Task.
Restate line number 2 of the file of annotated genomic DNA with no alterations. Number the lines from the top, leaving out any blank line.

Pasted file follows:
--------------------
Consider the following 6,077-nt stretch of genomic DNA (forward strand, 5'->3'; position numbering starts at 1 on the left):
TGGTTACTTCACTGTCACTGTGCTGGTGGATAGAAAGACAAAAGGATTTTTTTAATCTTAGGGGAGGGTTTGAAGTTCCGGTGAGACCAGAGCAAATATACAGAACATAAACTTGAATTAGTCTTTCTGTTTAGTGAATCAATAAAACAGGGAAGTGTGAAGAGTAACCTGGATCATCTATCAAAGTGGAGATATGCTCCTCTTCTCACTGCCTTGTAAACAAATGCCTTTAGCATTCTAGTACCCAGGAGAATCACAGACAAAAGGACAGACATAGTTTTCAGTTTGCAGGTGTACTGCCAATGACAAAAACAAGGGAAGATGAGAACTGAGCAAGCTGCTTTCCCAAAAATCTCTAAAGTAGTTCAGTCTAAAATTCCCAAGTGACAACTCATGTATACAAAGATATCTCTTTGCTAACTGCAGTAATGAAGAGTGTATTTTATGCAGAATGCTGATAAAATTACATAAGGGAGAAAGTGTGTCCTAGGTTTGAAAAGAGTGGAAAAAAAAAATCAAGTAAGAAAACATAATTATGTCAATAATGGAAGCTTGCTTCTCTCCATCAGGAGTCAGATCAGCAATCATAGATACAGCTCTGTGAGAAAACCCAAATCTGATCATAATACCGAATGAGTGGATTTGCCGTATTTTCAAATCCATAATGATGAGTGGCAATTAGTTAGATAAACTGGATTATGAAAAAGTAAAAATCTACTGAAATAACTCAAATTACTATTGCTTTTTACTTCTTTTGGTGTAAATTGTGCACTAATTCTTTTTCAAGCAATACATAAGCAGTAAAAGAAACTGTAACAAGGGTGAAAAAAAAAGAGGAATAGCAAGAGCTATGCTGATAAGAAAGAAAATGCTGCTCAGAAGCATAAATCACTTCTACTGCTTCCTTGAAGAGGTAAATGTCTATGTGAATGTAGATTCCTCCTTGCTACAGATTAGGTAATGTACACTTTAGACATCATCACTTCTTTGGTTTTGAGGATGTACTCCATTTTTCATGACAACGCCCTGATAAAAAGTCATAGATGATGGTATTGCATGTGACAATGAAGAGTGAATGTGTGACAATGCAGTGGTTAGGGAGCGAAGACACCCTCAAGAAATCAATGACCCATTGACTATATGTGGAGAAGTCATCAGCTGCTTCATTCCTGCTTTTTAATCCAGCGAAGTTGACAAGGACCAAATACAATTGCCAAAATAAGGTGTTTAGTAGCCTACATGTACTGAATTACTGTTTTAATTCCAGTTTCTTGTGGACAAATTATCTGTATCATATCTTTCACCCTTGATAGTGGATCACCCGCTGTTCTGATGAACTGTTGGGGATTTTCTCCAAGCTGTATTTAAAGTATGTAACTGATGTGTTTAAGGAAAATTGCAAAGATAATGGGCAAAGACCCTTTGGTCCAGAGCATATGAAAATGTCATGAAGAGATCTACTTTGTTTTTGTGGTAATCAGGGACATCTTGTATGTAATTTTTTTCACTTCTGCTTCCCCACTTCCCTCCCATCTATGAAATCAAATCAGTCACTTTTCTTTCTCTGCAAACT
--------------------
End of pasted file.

TGGTTACTTCACTGTCACTGTGCTGGTGGATAGAAAGACAAAAGGATTTTTTTAATCTTAGGGGAGGGTTTGAAGTTCCGGTGAGACCAGAGCAAATATACAGAACATAAACTTGAATTAGTCTTTCTGTTTAGTGAATCAATAAAACAGGGAAGTGTGAAGAGTAACCTGGATCATCTATCAAAGTGGAGATATGCTCCTCTTCTCACTGCCTTGTAAACAAATGCCTTTAGCATTCTAGTACCCAGGAGAATCACAGACAAAAGGACAGACATAGTTTTCAGTTTGCAGGTGTACTGCCAATGACAAAAACAAGGGAAGATGAGAACTGAGCAAGCTGCTTTCCCAAAAATCTCTAAAGTAGTTCAGTCTAAAATTCCCAAGTGACAACTCATGTATACAAAGATATCTCTTTGCTAACTGCAGTAATGAAGAGTGTATTTTATGCAGAATGCTGATAAAATTACATAAGGGAGAAAGTGTGTCCTAGGTTTGAAAAGAGTGGAAAAAAAAAATCAAGTAAGAAAACATAATTATGTCAATAATGGAAGCTTGCTTCTCTCCATCAGGAGTCAGATCAGCAATCATAGATACAGCTCTGTGAGAAAACCCAAATCTGATCATAATACCGAATGAGTGGATTTGCCGTATTTTCAAATCCATAATGATGAGTGGCAATTAGTTAGATAAACTGGATTATGAAAAAGTAAAAATCTACTGAAATAACTCAAATTACTATTGCTTTTTACTTCTTTTGGTGTAAATTGTGCACTAATTCTTTTTCAAGCAATACATAAGCAGTAAAAGAAACTGTAACAAGGGTGAAAAAAAAAGAGGAATAGCAAGAGCTATGCTGATAAGAAAGAAAATGCTGCTCAGAAGCATAAATCACTTCTACTGCTTCCTTGAAGAGGTAAATGTCTATGTGAATGTAGATTCCTCCTTGCTACAGATTAGGTAATGTACACTTTAGACATCATCACTTCTTTGGTTTTGAGGATGTACTCCATTTTTCATGACAACGCCCTGATAAAAAGTCATAGATGATGGTATTGCATGTGACAATGAAGAGTGAATGTGTGACAATGCAGTGGTTAGGGAGCGAAGACACCCTCAAGAAATCAATGACCCATTGACTATATGTGGAGAAGTCATCAGCTGCTTCATTCCTGCTTTTTAATCCAGCGAAGTTGACAAGGACCAAATACAATTGCCAAAATAAGGTGTTTAGTAGCCTACATGTACTGAATTACTGTTTTAATTCCAGTTTCTTGTGGACAAATTATCTGTATCATATCTTTCACCCTTGATAGTGGATCACCCGCTGTTCTGATGAACTGTTGGGGATTTTCTCCAAGCTGTATTTAAAGTATGTAACTGATGTGTTTAAGGAAAATTGCAAAGATAATGGGCAAAGACCCTTTGGTCCAGAGCATATGAAAATGTCATGAAGAGATCTACTTTGTTTTTGTGGTAATCAGGGACATCTTGTATGTAATTTTTTTCACTTCTGCTTCCCCACTTCCCTCCCATCTATGAAATCAAATCAGTCACTTTTCTTTCTCTGCAAACT